RE/MAX 440
John F. O'Hara

John F. O'Hara
731 W Skippack Pike  Blue Bell  PA 19422
Phone:  610-277-4060
Office:  215-643-3200
Cell:  267-481-1786
Fax:  267-354-6973

My Blog

A Back-to-School Guide for Parents

August 22, 2017 2:00 am

Back-to-school season can be a crazy, hectic time, especially if you have more than one child at more than one school. Regardless of how many kids you have or how old they are, every parent can use a little help during the new school season. USAGov offers the following tips to help:

Schedule time with teachers. Keep an open dialog with school staff to help your children thrive.

Get those shots. Some schools require immunization records for entry. Find out if your child needs any vaccines before school starts.

Ease into the school routine. A good night's sleep is key to a successful school day. Preschoolers need 11-12 hours of sleep a night, school-age children need at least 10 hours, while teens need 9-10 hours.

Pack a healthy and safe lunch. Choose a balanced meal for your children's lunchbox and make sure you keep hot foods hot and cold foods cold. Low-income families may qualify for free or reduced price school meals.

Shop smart. Some states have sales tax holidays in August. Make a list, know what you need, and shop the sales. Knowing where the bargains are will help you save.

Talk to your kids about online safety. Identity theft, cyberbullying, or inappropriate behavior can happen online. Teach your children about online safety as they use social media to connect with old and new friends at school.

Plan and practice how to get to school. If your kids' school or school system provides bus transportation, find the nearest stop to your home and the pickup and drop-off times. Teach your kids to be safe whether by car, bus, bicycle, or walking.

Teach time management. Leisure time, sports, and "screen time" can interfere with homework. Keep your family's schedule on time with these tips.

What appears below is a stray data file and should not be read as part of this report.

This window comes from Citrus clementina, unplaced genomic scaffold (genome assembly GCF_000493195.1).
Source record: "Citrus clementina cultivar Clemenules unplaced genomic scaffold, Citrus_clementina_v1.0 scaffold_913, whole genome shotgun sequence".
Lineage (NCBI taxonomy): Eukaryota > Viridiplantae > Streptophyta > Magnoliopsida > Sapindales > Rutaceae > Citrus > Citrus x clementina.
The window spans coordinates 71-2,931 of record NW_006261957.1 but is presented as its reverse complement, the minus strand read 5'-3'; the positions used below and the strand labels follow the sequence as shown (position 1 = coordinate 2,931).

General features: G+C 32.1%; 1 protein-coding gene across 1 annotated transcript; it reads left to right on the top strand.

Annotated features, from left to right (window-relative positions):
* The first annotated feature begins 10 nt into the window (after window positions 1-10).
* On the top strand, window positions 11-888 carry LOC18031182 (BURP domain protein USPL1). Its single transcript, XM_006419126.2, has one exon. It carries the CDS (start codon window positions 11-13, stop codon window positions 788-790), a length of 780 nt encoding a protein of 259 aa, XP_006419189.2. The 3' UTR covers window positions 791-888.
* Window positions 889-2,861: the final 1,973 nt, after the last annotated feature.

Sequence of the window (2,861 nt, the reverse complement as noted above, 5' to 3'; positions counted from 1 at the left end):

Make sure kids are insured. Your child could qualify for free or low-cost insurance through Medicaid or the Children's Health Insurance Program (CHIP).

Listen to your kids. Anxiety and nerves can take over, so provide a safe environment at home and in the classroom. Talk to kids about bullying and what to do if they encounter it.

Get tax credits on tuition. Check out the IRS website for tips to see what kind of tax credits you can get based on the price of education.

Learn money management. No student wants to interrupt his or her education because of financial troubles. Visit USA.gov to get age-appropriate checklists to help students manage finances while in elementary school, high school, or college.

Source: USAGov

Published with permission from RISMedia.


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How to Tell if a Job Candidate is Lying on Resume

August 22, 2017 2:00 am

The hiring process is a complicated, tricky endeavour. A new OfficeTeam study shows that as job markets steepen, more and more candidates are lying on their resumes. If you're currently searching for a new team member, keep the following OfficeTeam tips to avoid falling trap to false resume readings.

OfficeTeam identifies five signs a job seeker may be lying on a resume — and offers tips for confirming details:

Skills have vague descriptions. Using ambiguous phrases like "familiar with" or "involved in" could mean the candidate is trying to cover up a lack of direct experience. To assess a worker's abilities, conduct skills testing or hire the person on a temporary basis before making a full-time offer.

There are questionable or missing dates. Having large gaps between positions or listing stints by year without months can be red flags. Inquire about the applicant's employment history during initial discussions and ask references to validate timelines.  

You get negative cues during the interview. A lack of eye contact or constant fidgeting may suggest dishonesty, but don't eliminate a promising candidate by making a judgment based solely on body language. Consider the individual's responses to your questions and feedback from other staff members who met him or her.    

References offer conflicting details. Ask initial contacts about additional people you can speak to about the prospective hire. Also check if there are connections in your network who can provide insight about the candidate.  
Online information doesn't match. Don't always take what you find on the internet at face value. There may be multiple professionals with the same name or legal issues with how the information can be used. Verify facts during the interview and reference check processes.

Source: OfficeTeam

Published with permission from RISMedia.


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